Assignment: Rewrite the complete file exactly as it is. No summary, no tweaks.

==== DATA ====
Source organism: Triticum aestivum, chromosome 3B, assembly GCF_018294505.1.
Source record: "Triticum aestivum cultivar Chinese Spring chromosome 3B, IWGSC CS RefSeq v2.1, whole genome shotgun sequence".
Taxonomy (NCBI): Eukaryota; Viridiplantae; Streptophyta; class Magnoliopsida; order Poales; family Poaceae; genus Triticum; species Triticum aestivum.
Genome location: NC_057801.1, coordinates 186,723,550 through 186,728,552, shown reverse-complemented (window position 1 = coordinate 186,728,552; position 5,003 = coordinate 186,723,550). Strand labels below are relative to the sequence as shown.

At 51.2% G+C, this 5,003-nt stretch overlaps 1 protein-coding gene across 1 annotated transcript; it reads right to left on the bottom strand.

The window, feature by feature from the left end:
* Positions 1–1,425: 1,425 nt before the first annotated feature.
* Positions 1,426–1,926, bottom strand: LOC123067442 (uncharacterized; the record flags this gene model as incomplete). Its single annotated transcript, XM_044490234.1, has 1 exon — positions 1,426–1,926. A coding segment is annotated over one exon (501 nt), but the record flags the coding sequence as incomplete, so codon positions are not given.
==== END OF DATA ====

Source organism: Triticum aestivum, chromosome 3B, assembly GCF_018294505.1.
Source record: "Triticum aestivum cultivar Chinese Spring chromosome 3B, IWGSC CS RefSeq v2.1, whole genome shotgun sequence".
Taxonomy (NCBI): Eukaryota; Viridiplantae; Streptophyta; class Magnoliopsida; order Poales; family Poaceae; genus Triticum; species Triticum aestivum.
Genome location: NC_057801.1, coordinates 186,723,550 through 186,728,552, shown reverse-complemented (window position 1 = coordinate 186,728,552; position 5,003 = coordinate 186,723,550). Strand labels below are relative to the sequence as shown.

At 51.2% G+C, this 5,003-nt stretch overlaps 1 protein-coding gene across 1 annotated transcript; it reads right to left on the bottom strand.

The window, feature by feature from the left end:
* Positions 1–1,425: 1,425 nt before the first annotated feature.
* Positions 1,426–1,926, bottom strand: LOC123067442 (uncharacterized; the record flags this gene model as incomplete). Its single annotated transcript, XM_044490234.1, has 1 exon — positions 1,426–1,926. A coding segment is annotated over one exon (501 nt), but the record flags the coding sequence as incomplete, so codon positions are not given.